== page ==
The Sad Truth About Princess Helen From Serbia

When most of us picture life as a princess, we picture a fairytale. However, the story of Princess Helen of Serbia turned out to be more of a nightmare. She entered the world at a time of political upheaval in Serbia and lost her mother at a young age. Despite the early chaos, she spent lots of time with her mother's two sisters, Milica and Anastasia, and pursued an education, according to Factinate. Her aunts had a significant influence over her and encouraged her to become a strong woman who was devoted to her family above all else. This was a quality that she would need later on in life.

As a princess, one of Helen's obligations was to get married and make lots of royal babies to continue the family line. While Helen was not necessarily renowned for her beauty, she still managed to snag herself a prince. Per The Royal History of Women, Helen's other aunt, Elena, Queen of Italy, played matchmaker and set Helen up with Prince John Constantinovich of Russia. The two fell head over heels in love and married in 1911. The couple had two children that were born during World War I. In addition to her new husband, Helen's family had multiple ties to another famous Russian dynasty, the Romanovs. 

Constant political turmoil cost Princess Helen everything

While her husband was at the front defending Russia, Helena worked as a nurse while raising their kids. Before the war was even over, the Russian Revolution broke out in 1917 when the Bolshevik party took over the capital of Petrograd, according to National Geographic. She and her family were soon deemed a threat by this new government, and that led to their downfall.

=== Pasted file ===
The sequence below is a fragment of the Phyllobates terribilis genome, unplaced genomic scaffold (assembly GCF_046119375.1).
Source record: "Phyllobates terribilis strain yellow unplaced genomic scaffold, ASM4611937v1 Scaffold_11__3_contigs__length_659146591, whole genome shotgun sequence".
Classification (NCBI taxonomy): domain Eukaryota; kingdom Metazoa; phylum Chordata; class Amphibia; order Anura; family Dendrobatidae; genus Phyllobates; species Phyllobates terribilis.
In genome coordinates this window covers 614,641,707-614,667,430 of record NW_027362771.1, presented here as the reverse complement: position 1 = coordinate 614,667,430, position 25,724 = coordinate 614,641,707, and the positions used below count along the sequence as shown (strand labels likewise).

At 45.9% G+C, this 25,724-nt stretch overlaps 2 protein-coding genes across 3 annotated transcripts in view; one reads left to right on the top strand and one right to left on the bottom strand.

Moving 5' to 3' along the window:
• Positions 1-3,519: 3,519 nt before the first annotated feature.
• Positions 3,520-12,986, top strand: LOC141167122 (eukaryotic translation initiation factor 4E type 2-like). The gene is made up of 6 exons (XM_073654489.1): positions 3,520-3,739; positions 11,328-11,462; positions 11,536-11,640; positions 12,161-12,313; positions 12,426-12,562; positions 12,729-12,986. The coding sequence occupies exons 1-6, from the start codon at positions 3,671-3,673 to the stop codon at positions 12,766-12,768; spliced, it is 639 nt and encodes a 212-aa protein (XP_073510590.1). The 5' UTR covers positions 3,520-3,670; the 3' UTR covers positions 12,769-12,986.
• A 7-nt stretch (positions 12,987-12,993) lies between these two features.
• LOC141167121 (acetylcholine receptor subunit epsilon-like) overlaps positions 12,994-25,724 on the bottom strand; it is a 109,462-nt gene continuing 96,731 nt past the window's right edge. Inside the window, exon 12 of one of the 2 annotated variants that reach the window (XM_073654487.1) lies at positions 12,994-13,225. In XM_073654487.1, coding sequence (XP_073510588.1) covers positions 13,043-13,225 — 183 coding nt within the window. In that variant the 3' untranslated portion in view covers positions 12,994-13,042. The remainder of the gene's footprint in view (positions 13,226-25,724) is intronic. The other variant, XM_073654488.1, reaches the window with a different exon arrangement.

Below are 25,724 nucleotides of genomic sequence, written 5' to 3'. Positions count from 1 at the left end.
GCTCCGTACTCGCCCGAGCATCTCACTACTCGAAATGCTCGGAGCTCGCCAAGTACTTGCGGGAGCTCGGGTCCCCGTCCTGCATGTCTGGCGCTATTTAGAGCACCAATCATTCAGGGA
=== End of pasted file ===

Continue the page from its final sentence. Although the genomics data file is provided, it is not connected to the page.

Helen fought valiantly to protect her family and friends from the new regime. She followed her husband into exile and left her kids with her mother-in-law in hopes of protecting them. Her husband eventually convinced her to go back to their children. This turned out to be a mistake and resulted in them all being kept apart when the government denied her access to her kids and barred her from going back to her husband. Helen did everything in her power to reunite with her loved ones but it was in vain. Factinate states that she was imprisoned while and her husband and his side of the family, along with her friends the Romanovs, were brutally executed by the government.

While she did lose her husband and friends, Helen was eventually released from prison and reunited with her children. She managed to raise them to adulthood and lived out the rest of her days in solitude while struggling to support herself. Helen, Princess of Serbia, died at the age of 77 and is buried in Nice, France.